Holy cow, Mary Ruwart drinks the whole pitcher of kool-aid on restorative justice. Now I'm really afraid of Ruwarchy. I live two driveways down from Intel ex-CEO Andy Grove, who has a net worth in the hundreds of millions. His checkbook has a lot more Get Out Of Jail cards in it than mine does. On the other hand, it's nice to know that my earning power and modest wealth mean that I would serve much shorter prison terms than most people for comparable crimes. :-)
I agree the justice system should be far more restitution-oriented, and should perhaps be purely restitution-oriented for property crimes. However, I think there should be a fundamental punishment component in the response to crimes of violence, and I find abhorrent any notion that incarceration time for a crime of violence should ever depend on the wealth of the aggressor or the earning power of the victim. Indeed, under Ruwart's logic, the only proper role for a prison is to help insure that the aggressor doesn't try to avoid paying restitution, and prisons could be dispensed with altogether for any criminal who could arrange insurance or bonding against him defaulting on his restitution obligation.
Ruwart's own words:
- Work prisons would be owned and operated by private firms with suitable expertise. Inmates could choose the facility that offered them the working conditions most conducive to the repayment of their debt. The ability of the prisoner to choose between competing institutions would provide incentive for the prisons to provide the most pleasant and productive conditions possible.
- Retaliatory force can become aggression if it goes beyond what is needed to accomplish these goals. Punishing aggressors makes us aggressors too.
- Justice does not consist of punishing the aggressor, but of making the victim whole.
- In a libertarian society, a murderer with a large restitutional judgment would probably spend the rest of their life working it off, probably in prison.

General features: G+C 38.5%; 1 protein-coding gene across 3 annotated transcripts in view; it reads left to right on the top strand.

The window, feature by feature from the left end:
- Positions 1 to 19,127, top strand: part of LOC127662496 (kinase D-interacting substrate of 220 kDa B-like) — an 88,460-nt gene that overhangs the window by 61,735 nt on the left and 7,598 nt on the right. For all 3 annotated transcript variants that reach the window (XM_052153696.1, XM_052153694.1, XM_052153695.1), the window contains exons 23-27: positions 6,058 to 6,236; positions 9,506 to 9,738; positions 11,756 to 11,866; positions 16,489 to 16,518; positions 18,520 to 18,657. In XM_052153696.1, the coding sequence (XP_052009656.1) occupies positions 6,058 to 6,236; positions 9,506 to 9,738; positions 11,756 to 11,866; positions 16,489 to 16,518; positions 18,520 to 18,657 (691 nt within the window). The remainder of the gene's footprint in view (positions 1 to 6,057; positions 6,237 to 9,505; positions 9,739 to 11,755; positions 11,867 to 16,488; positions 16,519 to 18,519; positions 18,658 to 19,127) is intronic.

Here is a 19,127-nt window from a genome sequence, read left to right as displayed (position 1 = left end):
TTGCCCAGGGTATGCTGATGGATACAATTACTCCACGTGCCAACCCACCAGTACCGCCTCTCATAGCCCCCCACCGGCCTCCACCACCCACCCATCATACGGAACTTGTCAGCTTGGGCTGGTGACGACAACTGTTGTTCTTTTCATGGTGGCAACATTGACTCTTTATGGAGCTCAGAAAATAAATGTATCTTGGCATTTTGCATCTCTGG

- Libertarian verdicts would direct those responsible for causing harm to someone to make things right again -- no more, no less.
- Justice would be based on compensation of the victim, rather than state-decreed punishment.
- Of course, aggressors can harm others in ways that cannot be totally undone. Monetary compensation to a person who has been raped or maimed, or to families whose loved ones have been killed, does not make things right again. In some cases, the victims, their family, or their insurance company might accept a monetary settlement as the best compensation available. The victims, their family, or their insurance company might insist that a repeat offender be imprisoned permanently so he or she could not strike again.
- "A thief must certainly make restitution, but if he has nothing, he must be sold to pay for his theft." Exodus 22:3
- Some people in our society may still think that aggression serves them. They might manifest this belief by stealing, defrauding, raping, or killing their neighbors. The most compassionate act we can perform is to allow aggressors to reap as they sow, to experience the consequences of their actions, to right their wrongs. In this way, these individuals undo the harm they have done to themselves as well as to others. We have no need to punish such individuals, only to heal them and those they have harmed.
- Libertarians believe in compensation of the victim, not punishment. However, a murderer might be put to death if that was the compensation that the family wanted most. Because of the finality of this compensation, guilt would most likely need to be unequivocal.
- My personal belief is that a libertarian society might not outlaw capital "compensation," but execution would be rare.